coverMrs. May is a widow, having lost Henry in the distant past. Even though she always felt like an outsider in their company, she continued her involvement with Henry’s cousins, Kitty and Molly, and recently became swept up in the drama of a hastily planned wedding for Kitty’s grandaughter, Ann. Mrs. May (Thea) describes herself as “quiet, pleasant, rather dull, but infinitely reliable.” She also thinks of herself as Mrs. May. Early on in the book, she’s constantly longing for the solitary peace of her own flat when she’s visiting Kitty or Molly. When Kitty asked her to host Steve, a member of the wedding party, she immediately said no, but then quickly came around, because she is, after all according to her own description of herself, “infinitely reliable.” We eventually learn what caused Thea to become so passionless, so unadventurous, but that didn’t stop this reader from yelling at her (in my head, of course)  to take a risk, do something different, bust out of your routine, meet people – anything to lift her out of the torpor that also became my torpor reading about her life.

It’s obvious that Brookner is also a visual artist as well as a literary one. She pays attention to light the way an artist would. The following passage comes near the end of the book, and it was here, finally, that the narrative grabbed me and quickened the pace of my reading.
“That night, in her dreams, she had a vision of what she understood to be Heaven, or the next world. It took the shape of a field full of folk, some sauntering absent-mindedly, some merely taking the air, on a sunless afternoon. The light disappointed her: she would have expected splendour, but here everything was reassuringly banal.”

Things looked up at the end with the last word, “we.” You might recall from a previous post that Will Schwalbe said, if you want to know what a book is really about, read the last word. This last word is hopeful.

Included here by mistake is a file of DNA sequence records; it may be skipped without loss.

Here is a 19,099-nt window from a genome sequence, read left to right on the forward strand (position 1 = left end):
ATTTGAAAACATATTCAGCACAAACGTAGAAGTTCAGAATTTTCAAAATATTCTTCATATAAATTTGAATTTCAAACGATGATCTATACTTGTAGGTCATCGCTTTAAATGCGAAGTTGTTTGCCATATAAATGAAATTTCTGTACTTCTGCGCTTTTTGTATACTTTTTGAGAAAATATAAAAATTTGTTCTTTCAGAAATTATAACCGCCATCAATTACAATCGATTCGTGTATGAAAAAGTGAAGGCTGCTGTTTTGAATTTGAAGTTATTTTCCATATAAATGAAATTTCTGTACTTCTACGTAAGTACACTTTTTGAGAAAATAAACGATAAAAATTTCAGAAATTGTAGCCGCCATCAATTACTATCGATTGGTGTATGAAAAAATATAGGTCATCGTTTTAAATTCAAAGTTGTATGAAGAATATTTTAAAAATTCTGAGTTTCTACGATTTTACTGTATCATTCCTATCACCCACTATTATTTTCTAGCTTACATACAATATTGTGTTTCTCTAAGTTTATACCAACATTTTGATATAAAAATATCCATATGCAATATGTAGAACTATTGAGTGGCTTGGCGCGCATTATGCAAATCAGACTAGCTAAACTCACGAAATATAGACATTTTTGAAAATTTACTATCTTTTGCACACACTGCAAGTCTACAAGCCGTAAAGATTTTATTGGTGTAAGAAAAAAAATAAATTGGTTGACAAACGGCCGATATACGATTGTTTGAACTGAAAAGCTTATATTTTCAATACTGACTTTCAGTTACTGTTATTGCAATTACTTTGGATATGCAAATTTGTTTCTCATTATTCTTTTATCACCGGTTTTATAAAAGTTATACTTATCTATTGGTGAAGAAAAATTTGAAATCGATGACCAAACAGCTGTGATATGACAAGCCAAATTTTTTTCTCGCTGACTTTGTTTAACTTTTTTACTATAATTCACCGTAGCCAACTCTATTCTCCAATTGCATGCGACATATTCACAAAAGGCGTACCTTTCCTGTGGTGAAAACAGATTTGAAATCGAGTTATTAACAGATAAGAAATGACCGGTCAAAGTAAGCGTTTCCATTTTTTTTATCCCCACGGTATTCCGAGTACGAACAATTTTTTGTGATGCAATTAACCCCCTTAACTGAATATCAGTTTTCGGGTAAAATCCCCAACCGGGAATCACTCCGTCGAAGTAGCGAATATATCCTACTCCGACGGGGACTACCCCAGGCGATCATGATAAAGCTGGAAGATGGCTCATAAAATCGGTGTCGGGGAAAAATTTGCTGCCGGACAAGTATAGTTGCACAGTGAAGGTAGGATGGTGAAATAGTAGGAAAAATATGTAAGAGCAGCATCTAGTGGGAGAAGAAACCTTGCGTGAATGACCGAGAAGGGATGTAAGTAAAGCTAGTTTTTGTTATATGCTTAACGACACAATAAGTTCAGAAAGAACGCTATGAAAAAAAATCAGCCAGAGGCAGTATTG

The passage  above continued:
“The setting appeared to be Hyde Park, although there were factory chimneys in the distance. This latter detail, and the self-absorption of the walkers, were faintly reminiscent of a painting by Lowry, although as far as she could see no work was being done.”

This is a painting by Lowry called “Going to the Match.” I couldn’t find the one that is described in the book, so I picked this one because I liked the movement and feeling of excitement in the air.

Brookner further described her vision of heaven:
“There had undoubtedly been an impression of truthfulness, of almost unavoidable dullness, about her glimpse of Heaven. It was the dullness that made it convincing.  It was an English Heaven, framed precisely to satisfy the expectations of those who had grown up in a Welfare State, sparse decent people who wore hats and took healthy walks.”

Loved the idea that English heaven would be dull!


One lovely thing in this otherwise bleak book, is a memory Thea held of a woman she and Henry met at a cafe in Paris. The old woman charmed both Henry and Thea,  with whom she spoke everyday from the same table in the same cafe. Thea described her as a shapeless figure with her scarves and her hat, her mouth gleaming from her poireaux vinaigrette. When they parted company at the end of the week, the old lady said to Thea, “Que tous dos rêvese réalisent, as if she knew that the story was not yet over.” Her secret message was that dreams yet come true. When Thea recalled the woman years later, she wished to be “somehow taken under her wing, or to be admitted to the company of such astute and self-sufficient elders as she represented.” It was this recollection that had Thea considering changing the course of her life- becoming more like the Parisian woman, because what she represented was freedom from the desire to please. So of course, to commemorate this unstifling part of the book, I forgot about the puffs and the canapes from the wedding and wanted my own lips gleaming from my poireaux vinaigrette.

Steamed Leeks with Mustard-Shallot Vinaigrette

2 large leeks, cut into 2-by-1/2-inch strips
1 small shallot, minced
1 T Dijon mustard
1 T red wine vinegar
1 tsp balsamic vinegar
¼ C extra-virgin olive oil
salt and freshly ground black pepper
1 T chopped parsley

In a saucepan fitted with a steamer basket, bring 1 inch of water to a boil. Add the leeks, cover and steam until just tender, about 5 minutes, longer if leeks are large. Drain the leeks, pat dry.

Meanwhile, in a small bowl, combine the shallot with the mustard and the red wine and balsamic vinegars. Whisk in the olive oil and season with salt and black pepper.

Mound the steamed leeks on plates. Drizzle them with the vinaigrette, sprinkle with the parsley and serve. These are delicious with pork.


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